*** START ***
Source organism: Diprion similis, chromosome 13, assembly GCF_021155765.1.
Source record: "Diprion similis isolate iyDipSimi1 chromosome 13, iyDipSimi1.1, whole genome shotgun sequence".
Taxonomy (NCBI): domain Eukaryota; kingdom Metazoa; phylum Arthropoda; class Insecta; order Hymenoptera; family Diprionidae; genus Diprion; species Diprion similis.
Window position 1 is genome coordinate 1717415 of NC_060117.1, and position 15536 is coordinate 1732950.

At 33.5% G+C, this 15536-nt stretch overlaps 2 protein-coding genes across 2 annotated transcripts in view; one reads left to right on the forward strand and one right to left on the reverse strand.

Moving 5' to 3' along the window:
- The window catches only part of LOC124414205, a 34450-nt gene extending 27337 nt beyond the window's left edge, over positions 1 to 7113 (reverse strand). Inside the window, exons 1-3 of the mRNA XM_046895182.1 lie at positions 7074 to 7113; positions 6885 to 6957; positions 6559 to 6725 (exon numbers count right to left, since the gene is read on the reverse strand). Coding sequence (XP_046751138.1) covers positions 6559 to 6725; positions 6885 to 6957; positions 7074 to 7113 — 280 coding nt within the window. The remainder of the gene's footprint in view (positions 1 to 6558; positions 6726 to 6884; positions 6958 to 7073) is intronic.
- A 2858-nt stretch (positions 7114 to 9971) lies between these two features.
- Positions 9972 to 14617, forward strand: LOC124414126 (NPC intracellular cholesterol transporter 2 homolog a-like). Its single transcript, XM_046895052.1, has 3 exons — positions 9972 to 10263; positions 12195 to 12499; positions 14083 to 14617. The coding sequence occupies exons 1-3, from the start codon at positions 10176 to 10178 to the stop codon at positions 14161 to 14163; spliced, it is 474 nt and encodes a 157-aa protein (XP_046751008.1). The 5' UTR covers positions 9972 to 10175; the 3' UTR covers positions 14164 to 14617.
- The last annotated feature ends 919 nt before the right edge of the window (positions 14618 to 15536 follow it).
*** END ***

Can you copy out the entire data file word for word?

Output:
Source organism: Diprion similis, chromosome 13, assembly GCF_021155765.1.
Source record: "Diprion similis isolate iyDipSimi1 chromosome 13, iyDipSimi1.1, whole genome shotgun sequence".
Taxonomy (NCBI): domain Eukaryota; kingdom Metazoa; phylum Arthropoda; class Insecta; order Hymenoptera; family Diprionidae; genus Diprion; species Diprion similis.
Window position 1 is genome coordinate 1717415 of NC_060117.1, and position 15536 is coordinate 1732950.

At 33.5% G+C, this 15536-nt stretch overlaps 2 protein-coding genes across 2 annotated transcripts in view; one reads left to right on the forward strand and one right to left on the reverse strand.

Moving 5' to 3' along the window:
- The window catches only part of LOC124414205, a 34450-nt gene extending 27337 nt beyond the window's left edge, over positions 1 to 7113 (reverse strand). Inside the window, exons 1-3 of the mRNA XM_046895182.1 lie at positions 7074 to 7113; positions 6885 to 6957; positions 6559 to 6725 (exon numbers count right to left, since the gene is read on the reverse strand). Coding sequence (XP_046751138.1) covers positions 6559 to 6725; positions 6885 to 6957; positions 7074 to 7113 — 280 coding nt within the window. The remainder of the gene's footprint in view (positions 1 to 6558; positions 6726 to 6884; positions 6958 to 7073) is intronic.
- A 2858-nt stretch (positions 7114 to 9971) lies between these two features.
- Positions 9972 to 14617, forward strand: LOC124414126 (NPC intracellular cholesterol transporter 2 homolog a-like). Its single transcript, XM_046895052.1, has 3 exons — positions 9972 to 10263; positions 12195 to 12499; positions 14083 to 14617. The coding sequence occupies exons 1-3, from the start codon at positions 10176 to 10178 to the stop codon at positions 14161 to 14163; spliced, it is 474 nt and encodes a 157-aa protein (XP_046751008.1). The 5' UTR covers positions 9972 to 10175; the 3' UTR covers positions 14164 to 14617.
- The last annotated feature ends 919 nt before the right edge of the window (positions 14618 to 15536 follow it).